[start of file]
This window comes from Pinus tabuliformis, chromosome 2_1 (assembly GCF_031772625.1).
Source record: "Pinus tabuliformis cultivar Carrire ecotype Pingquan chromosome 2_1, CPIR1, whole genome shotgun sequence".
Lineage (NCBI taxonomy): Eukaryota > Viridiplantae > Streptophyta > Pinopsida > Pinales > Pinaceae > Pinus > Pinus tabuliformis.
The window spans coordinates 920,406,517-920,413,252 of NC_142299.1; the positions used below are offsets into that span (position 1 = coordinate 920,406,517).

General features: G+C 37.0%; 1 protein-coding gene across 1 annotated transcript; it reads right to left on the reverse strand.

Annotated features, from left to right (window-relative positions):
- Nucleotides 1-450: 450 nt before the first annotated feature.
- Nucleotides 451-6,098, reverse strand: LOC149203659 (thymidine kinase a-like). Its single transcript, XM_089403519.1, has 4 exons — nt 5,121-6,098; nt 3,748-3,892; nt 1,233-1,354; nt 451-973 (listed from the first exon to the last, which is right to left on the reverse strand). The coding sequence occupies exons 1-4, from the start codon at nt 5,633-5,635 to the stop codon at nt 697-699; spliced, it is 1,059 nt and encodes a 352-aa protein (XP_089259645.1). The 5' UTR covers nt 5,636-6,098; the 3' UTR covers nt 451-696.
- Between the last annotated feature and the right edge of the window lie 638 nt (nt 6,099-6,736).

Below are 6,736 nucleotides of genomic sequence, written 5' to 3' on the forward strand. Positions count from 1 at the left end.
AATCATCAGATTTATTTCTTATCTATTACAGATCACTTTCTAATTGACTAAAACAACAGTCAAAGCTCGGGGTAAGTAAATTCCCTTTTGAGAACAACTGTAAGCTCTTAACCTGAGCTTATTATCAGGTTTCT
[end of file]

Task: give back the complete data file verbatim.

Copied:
This window comes from Pinus tabuliformis, chromosome 2_1 (assembly GCF_031772625.1).
Source record: "Pinus tabuliformis cultivar Carrire ecotype Pingquan chromosome 2_1, CPIR1, whole genome shotgun sequence".
Lineage (NCBI taxonomy): Eukaryota > Viridiplantae > Streptophyta > Pinopsida > Pinales > Pinaceae > Pinus > Pinus tabuliformis.
The window spans coordinates 920,406,517-920,413,252 of NC_142299.1; the positions used below are offsets into that span (position 1 = coordinate 920,406,517).

General features: G+C 37.0%; 1 protein-coding gene across 1 annotated transcript; it reads right to left on the reverse strand.

Annotated features, from left to right (window-relative positions):
- Nucleotides 1-450: 450 nt before the first annotated feature.
- Nucleotides 451-6,098, reverse strand: LOC149203659 (thymidine kinase a-like). Its single transcript, XM_089403519.1, has 4 exons — nt 5,121-6,098; nt 3,748-3,892; nt 1,233-1,354; nt 451-973 (listed from the first exon to the last, which is right to left on the reverse strand). The coding sequence occupies exons 1-4, from the start codon at nt 5,633-5,635 to the stop codon at nt 697-699; spliced, it is 1,059 nt and encodes a 352-aa protein (XP_089259645.1). The 5' UTR covers nt 5,636-6,098; the 3' UTR covers nt 451-696.
- Between the last annotated feature and the right edge of the window lie 638 nt (nt 6,099-6,736).

Below are 6,736 nucleotides of genomic sequence, written 5' to 3' on the forward strand. Positions count from 1 at the left end.
AATCATCAGATTTATTTCTTATCTATTACAGATCACTTTCTAATTGACTAAAACAACAGTCAAAGCTCGGGGTAAGTAAATTCCCTTTTGAGAACAACTGTAAGCTCTTAACCTGAGCTTATTATCAGGTTTCT